Did Grandpa have a better way?Did Grandpa have a better way?
In our effort to produce more, inputs have increased, ranchers have exited the business and rural communities have become ghost towns. Perhaps the secret to success in agriculture is looking at how Grandpa managed the farm and then do more of that.
October 15, 2018
Last week, Burke Teichert wrote an article titled, “Burke’s challenge: Find a better way to ranch.” In that article, he wrote about how, in our progressive efforts to advance the industry forward to achieve greater efficiencies and produce greater yields and more beef, we haven’t found an increase in profitability at the same rate as our advancements.
Teichert writes, “Yes, with our current model, we are increasing yields, animal size and growth rates; but we aren’t any more profitable. And significantly fewer people live and work in rural America. Our rural communities are dying, schools are closing and our children are leaving agriculture.”
To lower input costs, he urges producers to work more closely with nature to create a system that is less reliant on costly machinery, fossil fuels, pesticides and herbicides.
By doing this, he says, we can then focus on profit per acre instead of yield per acre or profit per cow.
This got me thinking about how agriculture has changed over the years. In our efforts to grow, expand and produce more, we’ve seen a reduction in diversification and a heavier emphasis on specializing on just one or two cash crops with cattle or hogs on the side.
Rewind to two generations before me, and things looked a little bit differently. My grandparents, who purchased the ranch we live on today in the late 1950s, were very diversified with a full rotation of crops, cover crops, hay, hogs, cattle and chickens. This supported their family and allowed them to expand with additional land purchases.
Grandpa was on the right track in many ways, but the farms and ranches of yesteryear were still lacking. When the 1980s farm crisis hit, it wasn’t just Grandpa’s frugality and wise investments that helped him weather the storm.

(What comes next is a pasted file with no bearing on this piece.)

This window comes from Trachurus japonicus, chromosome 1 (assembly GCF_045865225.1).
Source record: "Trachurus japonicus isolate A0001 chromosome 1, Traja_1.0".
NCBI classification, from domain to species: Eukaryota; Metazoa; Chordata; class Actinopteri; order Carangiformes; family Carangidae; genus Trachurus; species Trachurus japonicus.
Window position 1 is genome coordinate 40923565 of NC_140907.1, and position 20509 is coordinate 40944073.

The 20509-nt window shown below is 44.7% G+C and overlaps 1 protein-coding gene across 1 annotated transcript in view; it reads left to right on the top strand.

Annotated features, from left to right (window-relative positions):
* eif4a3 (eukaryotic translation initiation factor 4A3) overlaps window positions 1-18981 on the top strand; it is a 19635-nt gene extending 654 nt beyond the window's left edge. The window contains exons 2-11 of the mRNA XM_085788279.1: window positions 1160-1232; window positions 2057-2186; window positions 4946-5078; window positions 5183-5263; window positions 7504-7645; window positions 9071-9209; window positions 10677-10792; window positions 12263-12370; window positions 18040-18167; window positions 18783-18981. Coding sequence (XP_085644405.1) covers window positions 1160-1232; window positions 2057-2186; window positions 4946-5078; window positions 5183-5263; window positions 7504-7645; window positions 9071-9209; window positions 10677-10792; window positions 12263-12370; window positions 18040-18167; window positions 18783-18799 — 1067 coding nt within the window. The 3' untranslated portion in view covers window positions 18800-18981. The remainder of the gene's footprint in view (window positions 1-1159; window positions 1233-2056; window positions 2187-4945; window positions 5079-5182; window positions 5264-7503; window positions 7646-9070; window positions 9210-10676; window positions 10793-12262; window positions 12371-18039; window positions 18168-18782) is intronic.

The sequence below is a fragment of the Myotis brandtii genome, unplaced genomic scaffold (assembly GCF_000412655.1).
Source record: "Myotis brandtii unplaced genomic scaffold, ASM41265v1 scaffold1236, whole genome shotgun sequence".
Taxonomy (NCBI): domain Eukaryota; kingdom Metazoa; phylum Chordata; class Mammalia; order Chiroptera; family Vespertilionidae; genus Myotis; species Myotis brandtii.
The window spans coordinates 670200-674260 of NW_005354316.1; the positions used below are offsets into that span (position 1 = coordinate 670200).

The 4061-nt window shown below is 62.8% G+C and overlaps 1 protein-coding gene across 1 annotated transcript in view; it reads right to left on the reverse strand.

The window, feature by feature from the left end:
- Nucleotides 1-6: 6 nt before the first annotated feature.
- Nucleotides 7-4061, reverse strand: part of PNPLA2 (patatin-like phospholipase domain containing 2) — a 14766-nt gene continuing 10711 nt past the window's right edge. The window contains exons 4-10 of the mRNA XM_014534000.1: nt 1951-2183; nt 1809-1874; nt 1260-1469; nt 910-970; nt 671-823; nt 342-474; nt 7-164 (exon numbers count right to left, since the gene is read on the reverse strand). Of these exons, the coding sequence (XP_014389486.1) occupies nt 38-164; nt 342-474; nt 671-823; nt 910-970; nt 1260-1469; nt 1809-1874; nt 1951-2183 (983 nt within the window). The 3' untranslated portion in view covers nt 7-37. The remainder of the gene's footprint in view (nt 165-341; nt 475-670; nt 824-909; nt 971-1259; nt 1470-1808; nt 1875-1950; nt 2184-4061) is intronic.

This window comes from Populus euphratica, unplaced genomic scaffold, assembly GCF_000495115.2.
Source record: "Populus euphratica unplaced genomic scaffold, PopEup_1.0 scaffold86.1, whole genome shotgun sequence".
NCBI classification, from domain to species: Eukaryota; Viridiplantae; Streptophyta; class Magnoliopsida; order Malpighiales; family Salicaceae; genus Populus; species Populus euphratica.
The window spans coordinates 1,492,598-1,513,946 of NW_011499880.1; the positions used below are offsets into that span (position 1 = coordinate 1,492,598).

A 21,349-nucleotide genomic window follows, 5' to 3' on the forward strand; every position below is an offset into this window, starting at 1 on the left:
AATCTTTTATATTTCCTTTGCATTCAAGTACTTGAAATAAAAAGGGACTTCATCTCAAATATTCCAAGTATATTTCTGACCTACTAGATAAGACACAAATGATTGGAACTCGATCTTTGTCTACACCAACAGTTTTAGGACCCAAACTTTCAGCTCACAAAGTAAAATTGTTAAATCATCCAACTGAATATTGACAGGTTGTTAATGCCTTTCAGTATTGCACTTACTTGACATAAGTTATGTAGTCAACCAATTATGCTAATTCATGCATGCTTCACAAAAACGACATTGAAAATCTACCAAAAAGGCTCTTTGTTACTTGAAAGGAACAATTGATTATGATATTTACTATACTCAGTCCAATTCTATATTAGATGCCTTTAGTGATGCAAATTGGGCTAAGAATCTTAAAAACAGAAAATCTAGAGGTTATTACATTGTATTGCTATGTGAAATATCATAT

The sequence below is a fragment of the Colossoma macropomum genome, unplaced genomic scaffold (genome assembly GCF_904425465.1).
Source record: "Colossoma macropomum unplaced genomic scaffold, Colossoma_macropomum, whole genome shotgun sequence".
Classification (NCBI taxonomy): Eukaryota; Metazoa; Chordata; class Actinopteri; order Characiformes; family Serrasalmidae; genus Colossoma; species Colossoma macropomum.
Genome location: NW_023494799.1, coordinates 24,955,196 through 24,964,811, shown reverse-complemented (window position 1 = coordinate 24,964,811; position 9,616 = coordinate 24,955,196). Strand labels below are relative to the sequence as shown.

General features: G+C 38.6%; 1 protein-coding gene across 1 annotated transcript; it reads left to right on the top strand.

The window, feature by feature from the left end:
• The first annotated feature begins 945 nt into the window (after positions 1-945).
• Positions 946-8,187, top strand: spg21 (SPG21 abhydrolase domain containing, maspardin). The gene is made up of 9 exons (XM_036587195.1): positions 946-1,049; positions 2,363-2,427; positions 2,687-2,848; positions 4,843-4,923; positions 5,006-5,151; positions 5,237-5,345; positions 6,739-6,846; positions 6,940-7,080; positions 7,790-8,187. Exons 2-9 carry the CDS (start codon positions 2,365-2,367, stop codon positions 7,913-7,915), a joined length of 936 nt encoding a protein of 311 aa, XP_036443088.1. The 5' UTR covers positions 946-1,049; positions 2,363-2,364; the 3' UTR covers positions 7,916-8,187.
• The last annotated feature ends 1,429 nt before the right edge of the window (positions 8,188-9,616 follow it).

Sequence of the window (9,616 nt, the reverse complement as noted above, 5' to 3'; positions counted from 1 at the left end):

It was my dad, a fresh college graduate at the time, who introduced purebred Limousin cattle to the ranch. During that time, they transitioned from a commercial Hereford and Angus outfit to a business that merchandised bulls at a premium.
Fast forward another generation, and I’m back on the ranch with my husband Tyler and our three children. Today’s agriculture is so advanced that we now have the opportunity to improve our genetics through DNA technologies faster than ever before.
There are so many tools at our fingertips today that it’s almost dizzying. In implementing these tools, sometimes I wonder if my children will one day look back and say the decision that our parents made during the early 2000s were a pivotal time for our family ranch.
So that places a lot of pressure on the management practices we employ and the areas of the business we focus our energy and our capital investments on.
Even more scary is there are fewer and fewer millennials getting into the cattle business, or sticking around for very long. Many of us require off-farm income to cash flow the enterprise. This makes me wonder if perhaps Burke is on the right track when it comes to the future of agriculture.
Today’s consumer is more focused than ever before on the sustainability of cattle grazing and beef production. Without question, cattle producers have an amazing story to tell in that regard. By following regenerative agricultural practices, we improve the land and renew the natural resources at our disposal while also producing nourishing beef and life-enriching byproducts.
Will the secret to finding success in the decades to come be determined by who can harness solar energy and native grasslands the most effectively? Perhaps so. And if that’s the case, then I think Grandpa was on the right track with his diversification of lifestyle and his multiple crop rotation.
Maybe it’s time for us to get back to the basics of land management. There will always be innovative tools for us to test out, but I’m cautious of chasing trends, increasing my input costs and ending each year with thinner margins than the year previous.
We can’t turn back the clock. Nor would we want to. However, we may need to embrace what’s made it work for centuries and master that. Thanks, Burke, for the challenge to find a better way. On my ranch, I’m making plans to do just that.
The opinions of Amanda Radke are not necessarily those of beefmagazine.com or Farm Progress.
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